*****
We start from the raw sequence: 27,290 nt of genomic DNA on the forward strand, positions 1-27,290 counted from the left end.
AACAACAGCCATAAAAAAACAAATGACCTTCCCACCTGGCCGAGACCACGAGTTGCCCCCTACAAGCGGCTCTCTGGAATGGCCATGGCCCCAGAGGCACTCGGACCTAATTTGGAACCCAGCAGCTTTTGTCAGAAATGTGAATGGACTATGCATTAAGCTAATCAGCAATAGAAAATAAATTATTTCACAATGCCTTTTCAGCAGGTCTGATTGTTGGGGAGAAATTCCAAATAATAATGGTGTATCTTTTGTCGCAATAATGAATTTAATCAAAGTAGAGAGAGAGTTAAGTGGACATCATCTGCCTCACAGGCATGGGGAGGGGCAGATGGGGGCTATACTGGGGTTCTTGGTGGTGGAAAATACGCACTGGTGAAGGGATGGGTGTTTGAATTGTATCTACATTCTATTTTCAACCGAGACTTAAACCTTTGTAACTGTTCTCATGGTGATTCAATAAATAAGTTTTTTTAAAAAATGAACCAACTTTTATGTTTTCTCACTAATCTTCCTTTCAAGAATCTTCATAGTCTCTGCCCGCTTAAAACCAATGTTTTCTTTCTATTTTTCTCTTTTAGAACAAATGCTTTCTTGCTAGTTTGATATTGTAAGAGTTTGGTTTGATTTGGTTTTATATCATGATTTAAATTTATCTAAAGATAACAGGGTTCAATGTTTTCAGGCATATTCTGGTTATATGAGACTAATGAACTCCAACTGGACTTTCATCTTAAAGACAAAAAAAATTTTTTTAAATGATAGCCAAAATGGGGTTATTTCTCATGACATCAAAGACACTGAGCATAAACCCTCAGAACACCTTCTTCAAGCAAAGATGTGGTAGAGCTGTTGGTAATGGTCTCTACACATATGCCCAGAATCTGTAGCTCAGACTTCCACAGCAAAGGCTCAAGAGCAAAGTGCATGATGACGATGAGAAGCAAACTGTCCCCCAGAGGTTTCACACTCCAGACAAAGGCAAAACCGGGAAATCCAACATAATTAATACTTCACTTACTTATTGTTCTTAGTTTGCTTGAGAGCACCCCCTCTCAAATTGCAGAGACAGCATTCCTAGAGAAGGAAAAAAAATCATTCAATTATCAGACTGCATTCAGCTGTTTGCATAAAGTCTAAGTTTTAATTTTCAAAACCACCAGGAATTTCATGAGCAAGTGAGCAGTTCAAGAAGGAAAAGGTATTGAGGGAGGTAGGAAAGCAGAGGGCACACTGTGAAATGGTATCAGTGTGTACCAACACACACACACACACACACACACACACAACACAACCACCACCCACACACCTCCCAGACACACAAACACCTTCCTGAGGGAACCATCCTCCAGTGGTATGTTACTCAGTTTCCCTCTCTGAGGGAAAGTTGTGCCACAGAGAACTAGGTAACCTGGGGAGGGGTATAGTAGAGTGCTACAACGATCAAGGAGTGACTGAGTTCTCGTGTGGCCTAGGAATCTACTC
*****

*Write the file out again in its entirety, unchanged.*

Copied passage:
We start from the raw sequence: 27,290 nt of genomic DNA on the forward strand, positions 1-27,290 counted from the left end.
AACAACAGCCATAAAAAAACAAATGACCTTCCCACCTGGCCGAGACCACGAGTTGCCCCCTACAAGCGGCTCTCTGGAATGGCCATGGCCCCAGAGGCACTCGGACCTAATTTGGAACCCAGCAGCTTTTGTCAGAAATGTGAATGGACTATGCATTAAGCTAATCAGCAATAGAAAATAAATTATTTCACAATGCCTTTTCAGCAGGTCTGATTGTTGGGGAGAAATTCCAAATAATAATGGTGTATCTTTTGTCGCAATAATGAATTTAATCAAAGTAGAGAGAGAGTTAAGTGGACATCATCTGCCTCACAGGCATGGGGAGGGGCAGATGGGGGCTATACTGGGGTTCTTGGTGGTGGAAAATACGCACTGGTGAAGGGATGGGTGTTTGAATTGTATCTACATTCTATTTTCAACCGAGACTTAAACCTTTGTAACTGTTCTCATGGTGATTCAATAAATAAGTTTTTTTAAAAAATGAACCAACTTTTATGTTTTCTCACTAATCTTCCTTTCAAGAATCTTCATAGTCTCTGCCCGCTTAAAACCAATGTTTTCTTTCTATTTTTCTCTTTTAGAACAAATGCTTTCTTGCTAGTTTGATATTGTAAGAGTTTGGTTTGATTTGGTTTTATATCATGATTTAAATTTATCTAAAGATAACAGGGTTCAATGTTTTCAGGCATATTCTGGTTATATGAGACTAATGAACTCCAACTGGACTTTCATCTTAAAGACAAAAAAAATTTTTTTAAATGATAGCCAAAATGGGGTTATTTCTCATGACATCAAAGACACTGAGCATAAACCCTCAGAACACCTTCTTCAAGCAAAGATGTGGTAGAGCTGTTGGTAATGGTCTCTACACATATGCCCAGAATCTGTAGCTCAGACTTCCACAGCAAAGGCTCAAGAGCAAAGTGCATGATGACGATGAGAAGCAAACTGTCCCCCAGAGGTTTCACACTCCAGACAAAGGCAAAACCGGGAAATCCAACATAATTAATACTTCACTTACTTATTGTTCTTAGTTTGCTTGAGAGCACCCCCTCTCAAATTGCAGAGACAGCATTCCTAGAGAAGGAAAAAAAATCATTCAATTATCAGACTGCATTCAGCTGTTTGCATAAAGTCTAAGTTTTAATTTTCAAAACCACCAGGAATTTCATGAGCAAGTGAGCAGTTCAAGAAGGAAAAGGTATTGAGGGAGGTAGGAAAGCAGAGGGCACACTGTGAAATGGTATCAGTGTGTACCAACACACACACACACACACACACACACACAACACAACCACCACCCACACACCTCCCAGACACACAAACACCTTCCTGAGGGAACCATCCTCCAGTGGTATGTTACTCAGTTTCCCTCTCTGAGGGAAAGTTGTGCCACAGAGAACTAGGTAACCTGGGGAGGGGTATAGTAGAGTGCTACAACGATCAAGGAGTGACTGAGTTCTCGTGTGGCCTAGGAATCTACTC